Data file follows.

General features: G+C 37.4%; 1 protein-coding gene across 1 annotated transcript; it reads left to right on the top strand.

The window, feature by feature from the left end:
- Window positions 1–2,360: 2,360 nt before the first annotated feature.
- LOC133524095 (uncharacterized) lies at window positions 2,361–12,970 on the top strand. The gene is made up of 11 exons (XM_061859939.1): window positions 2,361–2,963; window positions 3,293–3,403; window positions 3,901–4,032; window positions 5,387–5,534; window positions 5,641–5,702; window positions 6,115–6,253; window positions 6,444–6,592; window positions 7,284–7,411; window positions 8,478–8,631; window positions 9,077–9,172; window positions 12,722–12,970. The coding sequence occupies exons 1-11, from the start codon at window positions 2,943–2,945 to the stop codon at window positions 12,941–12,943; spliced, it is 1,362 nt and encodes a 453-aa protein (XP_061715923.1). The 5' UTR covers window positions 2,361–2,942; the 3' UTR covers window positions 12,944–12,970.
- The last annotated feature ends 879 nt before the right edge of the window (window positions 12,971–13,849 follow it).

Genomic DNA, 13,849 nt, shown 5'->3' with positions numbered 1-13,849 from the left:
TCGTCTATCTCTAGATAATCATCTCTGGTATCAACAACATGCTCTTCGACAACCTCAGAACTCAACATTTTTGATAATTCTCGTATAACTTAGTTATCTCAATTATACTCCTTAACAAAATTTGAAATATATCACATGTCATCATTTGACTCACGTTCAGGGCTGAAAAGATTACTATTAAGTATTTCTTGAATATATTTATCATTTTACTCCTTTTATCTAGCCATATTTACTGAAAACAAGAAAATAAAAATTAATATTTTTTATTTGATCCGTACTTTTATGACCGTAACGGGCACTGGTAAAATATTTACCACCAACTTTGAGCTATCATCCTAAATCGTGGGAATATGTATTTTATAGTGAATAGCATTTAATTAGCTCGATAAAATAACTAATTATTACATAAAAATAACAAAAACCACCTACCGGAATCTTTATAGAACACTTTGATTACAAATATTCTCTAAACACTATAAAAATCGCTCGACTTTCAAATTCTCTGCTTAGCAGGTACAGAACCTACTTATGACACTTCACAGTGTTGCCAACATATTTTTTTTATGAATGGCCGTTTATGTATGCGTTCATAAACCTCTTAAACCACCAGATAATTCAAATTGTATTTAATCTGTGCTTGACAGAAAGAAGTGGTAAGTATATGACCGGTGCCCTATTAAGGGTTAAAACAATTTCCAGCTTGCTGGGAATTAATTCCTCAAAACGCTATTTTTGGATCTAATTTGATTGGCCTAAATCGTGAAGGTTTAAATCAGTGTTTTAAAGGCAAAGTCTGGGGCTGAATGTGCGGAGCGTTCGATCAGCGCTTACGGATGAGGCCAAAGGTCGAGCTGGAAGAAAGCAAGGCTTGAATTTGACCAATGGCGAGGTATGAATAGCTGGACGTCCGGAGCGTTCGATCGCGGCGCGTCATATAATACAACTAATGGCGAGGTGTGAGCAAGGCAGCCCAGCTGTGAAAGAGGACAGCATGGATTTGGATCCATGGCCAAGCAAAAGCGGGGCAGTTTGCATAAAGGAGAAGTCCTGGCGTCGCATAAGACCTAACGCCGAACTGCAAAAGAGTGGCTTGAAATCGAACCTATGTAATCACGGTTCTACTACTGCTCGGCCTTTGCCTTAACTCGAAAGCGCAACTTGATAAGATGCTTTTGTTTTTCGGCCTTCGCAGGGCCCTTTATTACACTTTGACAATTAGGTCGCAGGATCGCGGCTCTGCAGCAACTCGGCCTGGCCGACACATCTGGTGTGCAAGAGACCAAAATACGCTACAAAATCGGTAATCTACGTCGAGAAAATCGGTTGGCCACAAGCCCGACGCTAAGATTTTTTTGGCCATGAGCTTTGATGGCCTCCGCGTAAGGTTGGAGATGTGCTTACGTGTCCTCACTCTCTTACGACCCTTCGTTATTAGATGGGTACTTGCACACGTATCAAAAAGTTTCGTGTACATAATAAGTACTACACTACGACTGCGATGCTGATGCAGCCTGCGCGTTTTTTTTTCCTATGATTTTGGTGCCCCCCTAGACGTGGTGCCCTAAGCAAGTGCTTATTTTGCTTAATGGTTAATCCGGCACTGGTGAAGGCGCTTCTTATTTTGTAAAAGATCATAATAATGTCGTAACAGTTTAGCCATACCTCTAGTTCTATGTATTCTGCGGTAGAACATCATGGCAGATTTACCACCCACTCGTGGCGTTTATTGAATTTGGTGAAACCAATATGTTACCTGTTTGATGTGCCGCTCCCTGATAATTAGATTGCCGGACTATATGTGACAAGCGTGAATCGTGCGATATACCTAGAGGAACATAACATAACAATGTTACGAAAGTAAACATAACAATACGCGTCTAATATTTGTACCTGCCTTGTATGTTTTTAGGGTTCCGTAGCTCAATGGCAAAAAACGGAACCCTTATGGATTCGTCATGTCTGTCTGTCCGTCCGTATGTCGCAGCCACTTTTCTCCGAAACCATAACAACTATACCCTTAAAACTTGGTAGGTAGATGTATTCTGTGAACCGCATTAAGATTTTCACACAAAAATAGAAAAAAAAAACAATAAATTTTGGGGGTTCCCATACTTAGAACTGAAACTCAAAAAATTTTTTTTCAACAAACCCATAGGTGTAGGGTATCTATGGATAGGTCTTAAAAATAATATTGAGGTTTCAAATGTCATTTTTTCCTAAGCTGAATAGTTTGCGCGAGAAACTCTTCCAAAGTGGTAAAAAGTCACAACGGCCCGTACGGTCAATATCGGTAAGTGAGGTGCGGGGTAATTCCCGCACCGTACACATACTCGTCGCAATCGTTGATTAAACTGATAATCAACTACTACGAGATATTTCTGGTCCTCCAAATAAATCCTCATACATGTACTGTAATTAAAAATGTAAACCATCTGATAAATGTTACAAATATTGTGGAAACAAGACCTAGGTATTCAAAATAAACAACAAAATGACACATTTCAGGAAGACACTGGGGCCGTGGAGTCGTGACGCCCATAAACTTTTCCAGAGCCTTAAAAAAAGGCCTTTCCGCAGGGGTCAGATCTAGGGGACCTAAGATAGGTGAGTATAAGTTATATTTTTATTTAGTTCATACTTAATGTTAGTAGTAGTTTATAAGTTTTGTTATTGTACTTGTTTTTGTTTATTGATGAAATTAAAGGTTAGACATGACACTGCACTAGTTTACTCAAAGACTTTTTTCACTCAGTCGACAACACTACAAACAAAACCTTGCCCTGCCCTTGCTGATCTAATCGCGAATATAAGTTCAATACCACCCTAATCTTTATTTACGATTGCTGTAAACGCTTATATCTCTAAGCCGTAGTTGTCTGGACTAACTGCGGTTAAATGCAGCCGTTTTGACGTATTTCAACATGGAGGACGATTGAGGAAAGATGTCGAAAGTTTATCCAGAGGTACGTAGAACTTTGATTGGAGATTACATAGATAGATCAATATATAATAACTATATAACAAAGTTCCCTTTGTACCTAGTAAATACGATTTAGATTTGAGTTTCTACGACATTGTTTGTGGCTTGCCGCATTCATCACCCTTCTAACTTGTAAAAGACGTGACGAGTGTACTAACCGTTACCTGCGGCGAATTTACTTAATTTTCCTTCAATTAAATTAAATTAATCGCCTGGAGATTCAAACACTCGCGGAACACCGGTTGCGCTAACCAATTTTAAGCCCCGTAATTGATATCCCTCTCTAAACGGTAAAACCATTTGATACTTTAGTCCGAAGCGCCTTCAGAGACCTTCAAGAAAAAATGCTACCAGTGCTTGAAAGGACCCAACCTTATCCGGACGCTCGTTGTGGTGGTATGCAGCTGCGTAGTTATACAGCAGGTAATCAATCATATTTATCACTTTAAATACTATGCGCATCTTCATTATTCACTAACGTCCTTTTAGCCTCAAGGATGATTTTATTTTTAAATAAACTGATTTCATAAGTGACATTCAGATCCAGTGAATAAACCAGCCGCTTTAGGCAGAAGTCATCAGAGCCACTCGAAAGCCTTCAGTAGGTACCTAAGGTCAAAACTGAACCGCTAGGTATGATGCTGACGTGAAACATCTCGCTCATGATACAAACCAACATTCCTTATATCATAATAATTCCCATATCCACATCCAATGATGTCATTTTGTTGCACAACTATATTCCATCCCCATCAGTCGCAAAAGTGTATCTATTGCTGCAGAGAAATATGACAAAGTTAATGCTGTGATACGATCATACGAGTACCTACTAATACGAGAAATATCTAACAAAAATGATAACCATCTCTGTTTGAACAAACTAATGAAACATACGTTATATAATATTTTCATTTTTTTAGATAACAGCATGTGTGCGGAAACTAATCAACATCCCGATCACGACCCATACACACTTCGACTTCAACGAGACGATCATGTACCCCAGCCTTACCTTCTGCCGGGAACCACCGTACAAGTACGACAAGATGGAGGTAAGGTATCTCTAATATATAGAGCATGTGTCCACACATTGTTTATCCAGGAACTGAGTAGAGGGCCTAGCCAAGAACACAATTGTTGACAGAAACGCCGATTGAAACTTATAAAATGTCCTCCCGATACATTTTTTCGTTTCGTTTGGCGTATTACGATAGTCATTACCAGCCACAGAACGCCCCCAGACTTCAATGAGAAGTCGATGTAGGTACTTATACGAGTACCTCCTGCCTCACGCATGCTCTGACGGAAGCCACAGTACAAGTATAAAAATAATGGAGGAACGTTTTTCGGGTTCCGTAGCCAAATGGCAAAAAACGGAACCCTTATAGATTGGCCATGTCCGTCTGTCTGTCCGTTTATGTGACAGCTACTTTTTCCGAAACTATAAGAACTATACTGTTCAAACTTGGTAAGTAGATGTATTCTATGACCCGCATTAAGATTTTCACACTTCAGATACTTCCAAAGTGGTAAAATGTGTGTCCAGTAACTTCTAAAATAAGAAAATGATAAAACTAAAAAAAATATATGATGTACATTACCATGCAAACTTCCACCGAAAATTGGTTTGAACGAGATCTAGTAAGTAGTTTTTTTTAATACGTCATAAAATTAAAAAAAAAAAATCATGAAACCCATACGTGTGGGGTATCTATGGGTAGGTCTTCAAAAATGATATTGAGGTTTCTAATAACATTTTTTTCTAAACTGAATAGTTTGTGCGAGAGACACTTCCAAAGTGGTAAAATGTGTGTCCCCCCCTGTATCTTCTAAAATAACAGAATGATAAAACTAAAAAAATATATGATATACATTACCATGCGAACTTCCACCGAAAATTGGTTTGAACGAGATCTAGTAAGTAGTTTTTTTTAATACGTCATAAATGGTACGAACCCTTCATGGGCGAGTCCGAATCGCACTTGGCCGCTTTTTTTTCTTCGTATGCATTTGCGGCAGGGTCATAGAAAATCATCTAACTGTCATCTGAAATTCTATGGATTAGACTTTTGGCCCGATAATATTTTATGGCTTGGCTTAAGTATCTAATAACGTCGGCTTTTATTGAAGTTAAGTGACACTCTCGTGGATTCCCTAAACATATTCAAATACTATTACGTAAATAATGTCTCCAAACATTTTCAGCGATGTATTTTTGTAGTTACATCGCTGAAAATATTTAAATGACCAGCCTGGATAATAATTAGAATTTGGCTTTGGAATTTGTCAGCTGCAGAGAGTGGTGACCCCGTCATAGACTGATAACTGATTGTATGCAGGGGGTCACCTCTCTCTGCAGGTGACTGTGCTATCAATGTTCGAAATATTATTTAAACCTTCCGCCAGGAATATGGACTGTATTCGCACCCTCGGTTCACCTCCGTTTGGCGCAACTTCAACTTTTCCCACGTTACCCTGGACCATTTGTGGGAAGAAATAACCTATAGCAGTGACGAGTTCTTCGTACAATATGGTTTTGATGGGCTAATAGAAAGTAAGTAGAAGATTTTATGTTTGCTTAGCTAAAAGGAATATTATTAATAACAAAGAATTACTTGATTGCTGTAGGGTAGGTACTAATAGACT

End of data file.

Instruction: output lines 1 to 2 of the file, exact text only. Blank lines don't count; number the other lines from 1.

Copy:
General features: G+C 37.4%; 1 protein-coding gene across 1 annotated transcript; it reads left to right on the top strand.

The window, feature by feature from the left end: